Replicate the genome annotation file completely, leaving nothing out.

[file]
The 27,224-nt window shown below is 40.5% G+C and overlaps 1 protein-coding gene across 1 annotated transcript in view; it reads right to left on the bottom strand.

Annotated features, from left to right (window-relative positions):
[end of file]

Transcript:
The 27,224-nt window shown below is 40.5% G+C and overlaps 1 protein-coding gene across 1 annotated transcript in view; it reads right to left on the bottom strand.

Annotated features, from left to right (window-relative positions):